CFA also encourages innovative projects like Grass- hoppers, a farmer-owned food distributor. In 2007, local farmers purchased refrigerated trucks that will serve as mobile markets, allowing farmers to take their produce to low-income areas with limited access to grocery stores. The business also allows farmers to reduce prices for residents because as supplier and distributor, farmers cut out the “middle man.” In June of 2007, CFA launched Urban Fresh, a food delivery service run by neighborhood youth. In partnership with Grasshoppers, Urban Fresh will deliver food packages to low-income senior homes, housing projects, and service a network of farmers’ markets serving West Louisville and East Downtown Louisville. In addition to addressing food inequities, Urban Fresh also provides youth with business experience.
CFA has a staff of just seven people, but through the group’s 2,000 community members, they reach across geographic, racial, and economic lines to influence food access through policies and programs. Schroeder speaks on the value of leadership development:“ If you are a membership organization, the power is within the members, so the more you can develop the capacity of your members to be able to take on more power, the better off your organization will be.” CFA has amassed a track-record of state and local-level successes. As CFA looks ahead to developing a food policy council, building support for the municipal “buy local” ordinance, and creating incentives for corner stores, effective collaboration and capacity-building will remain the pillars of their advocacy efforts.
Executive Director Sally Flocks remembers a time in Atlanta when she would wear a whistle around her neck and blow it while crossing the street. She felt desperate to get drivers to slow down, to be safer. She knew Atlanta, like many urban centers, didn’t support pedestrians, so she founded Pedestrians Educating Drivers on Safety (PEDS), a Georgia-based organization serving Atlanta and the surrounding region. Within a year of founding the organization, Flocks had an “aha moment.” She realized that PEDS wouldn’t be nearly as effective as it could be by reaching out one driver at a time. PEDS needed a broader approach. Now, through policy and environmental change and innovative use of web-based technology, PEDS has become a leader in creating and maintaining pedestrian-friendly environments to support recreational and incidental physical activity.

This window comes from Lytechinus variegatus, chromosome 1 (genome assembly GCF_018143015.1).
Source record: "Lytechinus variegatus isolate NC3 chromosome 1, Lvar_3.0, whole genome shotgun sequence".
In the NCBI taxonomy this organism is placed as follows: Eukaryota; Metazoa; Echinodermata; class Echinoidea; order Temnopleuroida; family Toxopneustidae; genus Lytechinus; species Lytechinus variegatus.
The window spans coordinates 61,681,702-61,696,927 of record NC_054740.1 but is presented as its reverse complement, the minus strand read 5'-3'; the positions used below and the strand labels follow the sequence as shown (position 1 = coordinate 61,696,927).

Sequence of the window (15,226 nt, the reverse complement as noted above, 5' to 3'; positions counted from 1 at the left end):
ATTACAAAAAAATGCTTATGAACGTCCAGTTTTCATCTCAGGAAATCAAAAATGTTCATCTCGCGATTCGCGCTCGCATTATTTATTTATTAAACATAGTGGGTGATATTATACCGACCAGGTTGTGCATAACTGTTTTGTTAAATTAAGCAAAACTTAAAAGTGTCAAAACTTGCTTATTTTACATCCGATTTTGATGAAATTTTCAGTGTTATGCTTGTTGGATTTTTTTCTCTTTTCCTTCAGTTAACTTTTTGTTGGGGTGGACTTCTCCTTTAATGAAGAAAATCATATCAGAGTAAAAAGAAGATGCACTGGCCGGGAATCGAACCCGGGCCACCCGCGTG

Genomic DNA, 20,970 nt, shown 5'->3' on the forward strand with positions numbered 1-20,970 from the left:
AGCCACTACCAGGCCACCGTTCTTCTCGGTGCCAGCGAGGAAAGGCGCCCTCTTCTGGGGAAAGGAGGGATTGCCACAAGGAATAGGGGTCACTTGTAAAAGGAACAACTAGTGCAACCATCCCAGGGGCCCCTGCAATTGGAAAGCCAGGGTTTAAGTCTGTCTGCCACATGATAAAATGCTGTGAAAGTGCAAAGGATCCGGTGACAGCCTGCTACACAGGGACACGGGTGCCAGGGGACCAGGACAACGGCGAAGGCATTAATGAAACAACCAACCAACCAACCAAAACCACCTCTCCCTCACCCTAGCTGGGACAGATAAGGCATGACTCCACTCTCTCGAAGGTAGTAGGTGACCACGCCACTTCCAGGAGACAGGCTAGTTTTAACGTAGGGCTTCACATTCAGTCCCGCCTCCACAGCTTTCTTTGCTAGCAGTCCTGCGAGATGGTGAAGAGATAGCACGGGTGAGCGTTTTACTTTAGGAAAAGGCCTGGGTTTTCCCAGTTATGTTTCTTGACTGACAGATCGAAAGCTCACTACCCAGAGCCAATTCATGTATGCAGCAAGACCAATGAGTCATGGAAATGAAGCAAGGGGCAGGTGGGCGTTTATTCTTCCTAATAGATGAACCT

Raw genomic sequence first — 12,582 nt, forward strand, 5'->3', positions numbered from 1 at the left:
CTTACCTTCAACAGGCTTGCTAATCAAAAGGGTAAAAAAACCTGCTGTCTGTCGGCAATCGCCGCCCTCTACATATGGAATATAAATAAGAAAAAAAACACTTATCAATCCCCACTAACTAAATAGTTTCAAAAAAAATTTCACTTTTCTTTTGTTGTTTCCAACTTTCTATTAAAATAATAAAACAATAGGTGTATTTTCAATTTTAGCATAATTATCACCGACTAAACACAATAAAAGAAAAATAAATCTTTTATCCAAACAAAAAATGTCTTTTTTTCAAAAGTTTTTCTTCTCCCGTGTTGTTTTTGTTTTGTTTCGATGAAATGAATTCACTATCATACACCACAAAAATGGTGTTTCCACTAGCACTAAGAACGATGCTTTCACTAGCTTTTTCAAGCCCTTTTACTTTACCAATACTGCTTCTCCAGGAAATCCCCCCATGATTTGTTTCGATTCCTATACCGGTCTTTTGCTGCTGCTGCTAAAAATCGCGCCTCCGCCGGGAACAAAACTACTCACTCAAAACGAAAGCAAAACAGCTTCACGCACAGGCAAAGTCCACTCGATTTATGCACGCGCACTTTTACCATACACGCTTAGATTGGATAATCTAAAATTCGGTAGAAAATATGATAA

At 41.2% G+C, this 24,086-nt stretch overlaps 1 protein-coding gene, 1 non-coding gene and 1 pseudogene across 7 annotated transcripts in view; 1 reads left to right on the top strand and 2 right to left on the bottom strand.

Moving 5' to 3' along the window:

For the last 10 years, PEDS has emphasized pedestrian safety for immigrants and in-town communities because these populations are disproportionately involved in pedestrian injuries and fatalities. Low- income families and immigrants are less likely than the general population to own a car and so, are more likely to walk or bike for errands or to commute to work—incidental physical activity. PEDS sees that making the road safer for the most frequent and vulnerable pedestrians can improve pedestrian safety for everyone. As Atlanta’s population booms, PEDS has begun to expand to suburbs, where pedestrian injuries are increasing. Among people over 60—who will rep- resent 20% of the Atlanta population in the next five years—Flocks also sees a critical opportunity to im- prove pedestrian infrastructure. If the region’s older adults feel safe on the streets, then children, the disabled and the general population will also benefit from safe places to walk and they will be more likely to engage in this common form of activity.
Since being named one of the ten most dangerous cities for pedestrians in the US by Mean Streets 2004 (issued by The Surface Transportation Policy Project), Atlanta has experienced a number of positive shifts to make their streets safer. PEDS has been at the forefront of those changes. At the helm, PEDS has advanced a statewide policy to get cameras installed at signal lights.